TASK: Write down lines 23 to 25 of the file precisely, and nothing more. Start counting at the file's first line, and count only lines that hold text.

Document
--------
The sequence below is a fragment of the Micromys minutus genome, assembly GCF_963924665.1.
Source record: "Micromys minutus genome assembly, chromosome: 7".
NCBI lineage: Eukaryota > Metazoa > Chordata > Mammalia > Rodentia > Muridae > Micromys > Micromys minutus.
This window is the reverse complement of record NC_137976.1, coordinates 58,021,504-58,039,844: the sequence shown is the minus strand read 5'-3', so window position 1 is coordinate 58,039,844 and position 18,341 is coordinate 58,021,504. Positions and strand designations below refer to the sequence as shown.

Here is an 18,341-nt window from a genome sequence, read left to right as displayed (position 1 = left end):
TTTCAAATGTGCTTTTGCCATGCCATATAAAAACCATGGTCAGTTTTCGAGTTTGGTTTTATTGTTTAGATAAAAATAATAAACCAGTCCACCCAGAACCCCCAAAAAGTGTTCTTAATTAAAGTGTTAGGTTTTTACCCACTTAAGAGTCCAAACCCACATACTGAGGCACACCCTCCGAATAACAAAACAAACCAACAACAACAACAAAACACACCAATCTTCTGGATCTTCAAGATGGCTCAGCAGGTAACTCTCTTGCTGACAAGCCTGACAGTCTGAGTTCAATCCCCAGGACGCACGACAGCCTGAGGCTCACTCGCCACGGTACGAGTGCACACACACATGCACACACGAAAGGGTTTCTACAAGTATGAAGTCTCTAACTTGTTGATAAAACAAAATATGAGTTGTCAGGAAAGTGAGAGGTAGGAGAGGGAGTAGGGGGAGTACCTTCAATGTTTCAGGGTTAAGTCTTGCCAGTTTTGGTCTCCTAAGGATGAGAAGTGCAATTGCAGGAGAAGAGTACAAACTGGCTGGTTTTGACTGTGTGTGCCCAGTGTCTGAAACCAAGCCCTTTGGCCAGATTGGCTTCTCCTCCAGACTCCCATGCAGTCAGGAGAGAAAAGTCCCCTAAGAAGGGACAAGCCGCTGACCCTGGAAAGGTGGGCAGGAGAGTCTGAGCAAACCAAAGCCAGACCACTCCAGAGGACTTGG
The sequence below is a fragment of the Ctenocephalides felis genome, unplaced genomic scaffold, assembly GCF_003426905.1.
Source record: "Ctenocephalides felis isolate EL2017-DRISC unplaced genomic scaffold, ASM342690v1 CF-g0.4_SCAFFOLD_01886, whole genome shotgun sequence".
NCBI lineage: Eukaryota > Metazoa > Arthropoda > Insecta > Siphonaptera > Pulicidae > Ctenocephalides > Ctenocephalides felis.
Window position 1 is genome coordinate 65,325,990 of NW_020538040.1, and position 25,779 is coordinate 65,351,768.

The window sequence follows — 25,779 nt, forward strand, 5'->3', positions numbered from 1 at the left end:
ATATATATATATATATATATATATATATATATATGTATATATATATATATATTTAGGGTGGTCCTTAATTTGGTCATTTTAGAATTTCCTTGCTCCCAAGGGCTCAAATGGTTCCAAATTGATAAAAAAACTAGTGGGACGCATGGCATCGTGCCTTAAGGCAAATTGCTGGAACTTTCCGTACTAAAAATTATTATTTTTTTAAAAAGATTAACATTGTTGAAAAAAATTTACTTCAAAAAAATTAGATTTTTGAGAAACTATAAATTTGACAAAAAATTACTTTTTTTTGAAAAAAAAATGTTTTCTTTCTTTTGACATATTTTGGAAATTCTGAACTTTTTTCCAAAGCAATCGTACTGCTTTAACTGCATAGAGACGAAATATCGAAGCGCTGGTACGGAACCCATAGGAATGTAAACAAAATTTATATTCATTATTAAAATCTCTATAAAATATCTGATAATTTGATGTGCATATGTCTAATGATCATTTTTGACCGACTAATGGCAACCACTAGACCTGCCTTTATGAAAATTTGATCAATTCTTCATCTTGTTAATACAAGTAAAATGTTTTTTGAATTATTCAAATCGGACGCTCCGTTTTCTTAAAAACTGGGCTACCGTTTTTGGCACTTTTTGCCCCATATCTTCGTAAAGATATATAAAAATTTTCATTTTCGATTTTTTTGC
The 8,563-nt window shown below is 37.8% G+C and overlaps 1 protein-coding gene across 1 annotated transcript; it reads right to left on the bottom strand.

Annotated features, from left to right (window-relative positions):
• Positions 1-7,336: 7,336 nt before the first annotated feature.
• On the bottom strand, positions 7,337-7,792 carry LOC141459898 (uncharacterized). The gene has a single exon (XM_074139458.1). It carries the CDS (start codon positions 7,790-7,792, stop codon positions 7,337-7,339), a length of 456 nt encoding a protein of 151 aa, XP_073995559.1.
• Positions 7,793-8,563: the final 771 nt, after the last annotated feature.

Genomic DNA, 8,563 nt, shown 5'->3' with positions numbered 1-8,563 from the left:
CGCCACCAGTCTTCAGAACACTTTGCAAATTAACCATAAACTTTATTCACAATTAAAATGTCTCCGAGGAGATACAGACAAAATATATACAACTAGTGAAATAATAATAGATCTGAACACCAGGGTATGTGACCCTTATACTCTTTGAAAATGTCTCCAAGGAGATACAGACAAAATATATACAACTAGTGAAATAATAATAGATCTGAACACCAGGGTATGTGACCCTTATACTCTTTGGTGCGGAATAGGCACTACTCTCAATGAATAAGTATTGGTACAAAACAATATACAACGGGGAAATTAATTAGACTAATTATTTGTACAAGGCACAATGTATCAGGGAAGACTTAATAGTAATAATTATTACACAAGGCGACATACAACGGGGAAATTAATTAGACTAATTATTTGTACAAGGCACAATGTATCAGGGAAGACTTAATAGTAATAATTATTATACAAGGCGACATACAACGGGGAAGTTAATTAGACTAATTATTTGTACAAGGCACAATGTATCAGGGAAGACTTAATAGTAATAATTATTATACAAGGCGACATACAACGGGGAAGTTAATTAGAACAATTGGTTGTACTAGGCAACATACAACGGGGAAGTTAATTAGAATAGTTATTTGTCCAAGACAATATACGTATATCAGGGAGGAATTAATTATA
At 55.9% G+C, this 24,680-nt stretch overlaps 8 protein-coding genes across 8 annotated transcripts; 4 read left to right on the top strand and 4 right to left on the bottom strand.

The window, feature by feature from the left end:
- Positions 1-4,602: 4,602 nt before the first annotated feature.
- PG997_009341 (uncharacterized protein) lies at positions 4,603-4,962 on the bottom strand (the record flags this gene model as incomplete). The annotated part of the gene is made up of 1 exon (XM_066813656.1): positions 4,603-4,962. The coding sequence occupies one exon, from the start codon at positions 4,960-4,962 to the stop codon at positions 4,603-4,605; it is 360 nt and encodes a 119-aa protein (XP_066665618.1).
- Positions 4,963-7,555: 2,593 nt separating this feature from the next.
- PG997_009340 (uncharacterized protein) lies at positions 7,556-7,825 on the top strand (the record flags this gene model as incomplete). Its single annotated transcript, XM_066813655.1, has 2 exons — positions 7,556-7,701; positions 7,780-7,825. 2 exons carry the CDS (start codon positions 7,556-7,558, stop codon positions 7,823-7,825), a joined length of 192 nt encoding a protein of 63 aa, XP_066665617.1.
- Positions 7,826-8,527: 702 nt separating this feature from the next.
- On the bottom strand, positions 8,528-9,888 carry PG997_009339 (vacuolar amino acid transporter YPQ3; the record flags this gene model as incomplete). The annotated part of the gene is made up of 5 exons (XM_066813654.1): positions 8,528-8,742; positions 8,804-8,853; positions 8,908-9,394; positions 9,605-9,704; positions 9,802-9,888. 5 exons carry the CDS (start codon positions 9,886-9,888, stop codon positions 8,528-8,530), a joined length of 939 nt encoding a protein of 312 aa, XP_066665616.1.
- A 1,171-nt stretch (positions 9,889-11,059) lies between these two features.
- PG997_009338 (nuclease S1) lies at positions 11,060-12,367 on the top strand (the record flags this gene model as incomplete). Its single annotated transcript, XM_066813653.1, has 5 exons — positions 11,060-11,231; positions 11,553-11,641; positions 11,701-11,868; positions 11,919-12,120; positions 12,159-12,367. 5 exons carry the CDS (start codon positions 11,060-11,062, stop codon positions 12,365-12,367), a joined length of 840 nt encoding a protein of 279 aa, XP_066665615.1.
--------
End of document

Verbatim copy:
- PG997_009341 (uncharacterized protein) lies at positions 4,603-4,962 on the bottom strand (the record flags this gene model as incomplete). The annotated part of the gene is made up of 1 exon (XM_066813656.1): positions 4,603-4,962. The coding sequence occupies one exon, from the start codon at positions 4,960-4,962 to the stop codon at positions 4,603-4,605; it is 360 nt and encodes a 119-aa protein (XP_066665618.1).
- Positions 4,963-7,555: 2,593 nt separating this feature from the next.
- PG997_009340 (uncharacterized protein) lies at positions 7,556-7,825 on the top strand (the record flags this gene model as incomplete). Its single annotated transcript, XM_066813655.1, has 2 exons — positions 7,556-7,701; positions 7,780-7,825. 2 exons carry the CDS (start codon positions 7,556-7,558, stop codon positions 7,823-7,825), a joined length of 192 nt encoding a protein of 63 aa, XP_066665617.1.